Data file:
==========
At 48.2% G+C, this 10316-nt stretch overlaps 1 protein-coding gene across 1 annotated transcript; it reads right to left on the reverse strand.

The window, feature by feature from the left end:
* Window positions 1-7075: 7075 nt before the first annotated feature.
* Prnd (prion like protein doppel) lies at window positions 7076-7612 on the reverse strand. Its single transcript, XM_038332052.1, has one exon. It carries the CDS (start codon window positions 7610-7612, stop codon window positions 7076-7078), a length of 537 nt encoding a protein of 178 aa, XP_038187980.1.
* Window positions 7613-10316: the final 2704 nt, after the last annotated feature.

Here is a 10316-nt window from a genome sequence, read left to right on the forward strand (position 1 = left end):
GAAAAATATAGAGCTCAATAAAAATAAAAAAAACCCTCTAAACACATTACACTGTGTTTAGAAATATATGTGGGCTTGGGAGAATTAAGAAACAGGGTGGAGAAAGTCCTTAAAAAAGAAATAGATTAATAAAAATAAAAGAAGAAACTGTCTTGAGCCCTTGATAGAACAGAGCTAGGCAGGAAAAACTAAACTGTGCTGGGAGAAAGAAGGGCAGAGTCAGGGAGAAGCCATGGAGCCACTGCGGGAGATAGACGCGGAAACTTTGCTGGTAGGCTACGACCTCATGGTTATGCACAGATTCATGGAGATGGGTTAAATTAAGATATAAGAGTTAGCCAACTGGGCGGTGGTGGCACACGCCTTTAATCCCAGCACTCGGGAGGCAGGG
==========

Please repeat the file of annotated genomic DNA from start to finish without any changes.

At 48.2% G+C, this 10316-nt stretch overlaps 1 protein-coding gene across 1 annotated transcript; it reads right to left on the reverse strand.

The window, feature by feature from the left end:
* Window positions 1-7075: 7075 nt before the first annotated feature.
* Prnd (prion like protein doppel) lies at window positions 7076-7612 on the reverse strand. Its single transcript, XM_038332052.1, has one exon. It carries the CDS (start codon window positions 7610-7612, stop codon window positions 7076-7078), a length of 537 nt encoding a protein of 178 aa, XP_038187980.1.
* Window positions 7613-10316: the final 2704 nt, after the last annotated feature.

Here is a 10316-nt window from a genome sequence, read left to right on the forward strand (position 1 = left end):
GAAAAATATAGAGCTCAATAAAAATAAAAAAAACCCTCTAAACACATTACACTGTGTTTAGAAATATATGTGGGCTTGGGAGAATTAAGAAACAGGGTGGAGAAAGTCCTTAAAAAAGAAATAGATTAATAAAAATAAAAGAAGAAACTGTCTTGAGCCCTTGATAGAACAGAGCTAGGCAGGAAAAACTAAACTGTGCTGGGAGAAAGAAGGGCAGAGTCAGGGAGAAGCCATGGAGCCACTGCGGGAGATAGACGCGGAAACTTTGCTGGTAGGCTACGACCTCATGGTTATGCACAGATTCATGGAGATGGGTTAAATTAAGATATAAGAGTTAGCCAACTGGGCGGTGGTGGCACACGCCTTTAATCCCAGCACTCGGGAGGCAGGG